Unlike fossil fuels, E85 actually reduces greenhouse gas (GHG) emissions. The grain or other biomass used to make ethanol absorbs carbon dioxide as it grows.

Ethanol use provides benefits to the entire nation. Most Americans do not realize the risk our nation faces as a result of our dependence on foreign oil. The Energy Information Administration (EIA) forecasts the nation's oil consumption will grow 44% between 2000 and 2025. Over this same time period, our dependence on imports will grow from 54% to 70%.

In addition to national benefits, ethanol production contributes to economic growth in rural communities across the heartland of our nation. The combination of spending for annual plant operations and capital spending for new plants under construction added more than $25.1 billion to gross output in the U.S. economy in 2004. In that same year, the ethanol industry supported the creation of more than 147,000 jobs in all sectors of the U.S. economy, boosting U.S. household income by $4.4 billion.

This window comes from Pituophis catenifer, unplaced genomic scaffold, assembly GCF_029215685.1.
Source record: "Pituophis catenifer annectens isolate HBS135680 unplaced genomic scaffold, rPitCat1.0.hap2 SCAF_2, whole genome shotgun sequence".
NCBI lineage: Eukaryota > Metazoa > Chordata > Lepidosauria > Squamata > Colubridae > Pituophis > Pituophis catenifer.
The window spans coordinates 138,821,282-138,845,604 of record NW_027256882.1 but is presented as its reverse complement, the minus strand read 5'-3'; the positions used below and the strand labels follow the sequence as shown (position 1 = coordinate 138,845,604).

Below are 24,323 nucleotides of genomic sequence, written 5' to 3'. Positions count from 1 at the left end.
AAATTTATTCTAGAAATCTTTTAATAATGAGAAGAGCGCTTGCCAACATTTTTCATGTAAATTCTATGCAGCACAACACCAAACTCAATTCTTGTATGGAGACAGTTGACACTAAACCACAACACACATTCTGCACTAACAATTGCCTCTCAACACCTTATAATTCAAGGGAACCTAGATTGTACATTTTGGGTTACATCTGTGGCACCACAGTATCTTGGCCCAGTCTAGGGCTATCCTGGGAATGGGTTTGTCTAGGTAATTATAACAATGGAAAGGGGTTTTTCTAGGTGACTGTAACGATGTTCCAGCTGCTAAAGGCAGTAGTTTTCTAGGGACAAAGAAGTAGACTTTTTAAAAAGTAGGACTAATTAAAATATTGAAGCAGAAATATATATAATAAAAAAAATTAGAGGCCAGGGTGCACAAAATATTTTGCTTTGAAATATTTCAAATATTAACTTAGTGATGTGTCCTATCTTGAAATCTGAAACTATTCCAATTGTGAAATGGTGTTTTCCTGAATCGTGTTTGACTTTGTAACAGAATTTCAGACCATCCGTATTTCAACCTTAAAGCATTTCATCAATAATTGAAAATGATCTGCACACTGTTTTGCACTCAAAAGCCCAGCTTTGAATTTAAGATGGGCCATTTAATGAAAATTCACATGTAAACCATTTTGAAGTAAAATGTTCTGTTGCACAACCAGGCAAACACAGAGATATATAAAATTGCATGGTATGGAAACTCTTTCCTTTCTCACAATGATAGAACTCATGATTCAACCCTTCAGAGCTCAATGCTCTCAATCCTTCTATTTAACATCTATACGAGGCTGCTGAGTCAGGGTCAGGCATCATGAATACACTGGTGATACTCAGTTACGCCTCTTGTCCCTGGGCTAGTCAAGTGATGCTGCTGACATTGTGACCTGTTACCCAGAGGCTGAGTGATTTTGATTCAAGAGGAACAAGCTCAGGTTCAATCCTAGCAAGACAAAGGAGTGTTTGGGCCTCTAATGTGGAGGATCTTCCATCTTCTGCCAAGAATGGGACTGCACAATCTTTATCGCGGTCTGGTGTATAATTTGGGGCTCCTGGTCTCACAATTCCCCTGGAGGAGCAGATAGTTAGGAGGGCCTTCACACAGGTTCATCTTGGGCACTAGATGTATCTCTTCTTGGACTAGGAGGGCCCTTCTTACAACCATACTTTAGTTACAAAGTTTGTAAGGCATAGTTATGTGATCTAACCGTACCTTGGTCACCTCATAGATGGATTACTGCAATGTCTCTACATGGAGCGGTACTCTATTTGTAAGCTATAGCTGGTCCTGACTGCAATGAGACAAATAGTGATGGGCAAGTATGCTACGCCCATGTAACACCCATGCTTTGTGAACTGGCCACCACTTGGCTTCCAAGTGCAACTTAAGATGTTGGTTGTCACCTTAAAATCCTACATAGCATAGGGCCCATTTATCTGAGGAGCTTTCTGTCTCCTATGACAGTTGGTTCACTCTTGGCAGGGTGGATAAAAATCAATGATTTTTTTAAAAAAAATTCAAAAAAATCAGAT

According to the U.S. Department of Agriculture, ethanol production adds 25-50 cents to the value of a bushel of corn, or as much as $5.5 billion over the entire corn crop per year. The increased value of the corn lowers federal farm program costs. In 2004, USDA estimates ethanol production reduced farm program costs by $3.2 billion. 

Can my car use E-85?

Flexible Fuel Vehicles (FFVs) are specially designed to run on any ethanol fuel blend up to 85 percent. Special on-board diagnostics "read" the fuel blend, enabling drivers to fuel with E85 or gasoline if E85 is not available, without worrying about what is in the tank.


For more information about flex fuel vehicles please visit the following site;
Flex Fuel Vehicles

To view the most updated list visit Map of Stations

Our Team

Michael Green
Chief Executive Officer

Cory Heinrich
Plant Manager

Carol Gabbert
EHS Manager

Matt Clausen
Risk Manager

Adam Koepke
Grain Originator

Stacie Schuler
Chief Financial Officer

Angela Paulson
Assistant Controller

Kim Buysse
Sr. Staff Accountant

Elizabeth Lewison
Staff Accountant/Investor Services

Lowanda Frank
Human Resources/Admin Assistant

Holly Cobb
Receptionist/Office Assistant

Our Board of Governors

Kenton Johnson

Sherry Larson
Vice Chairman

Dean Buesing

Robin Spaude

Sam Hansen

Leslie Bergquist

Phillip Coffin

Paul Kvistad

Kevin Sharkey

Marty Seifert
Alternate Governor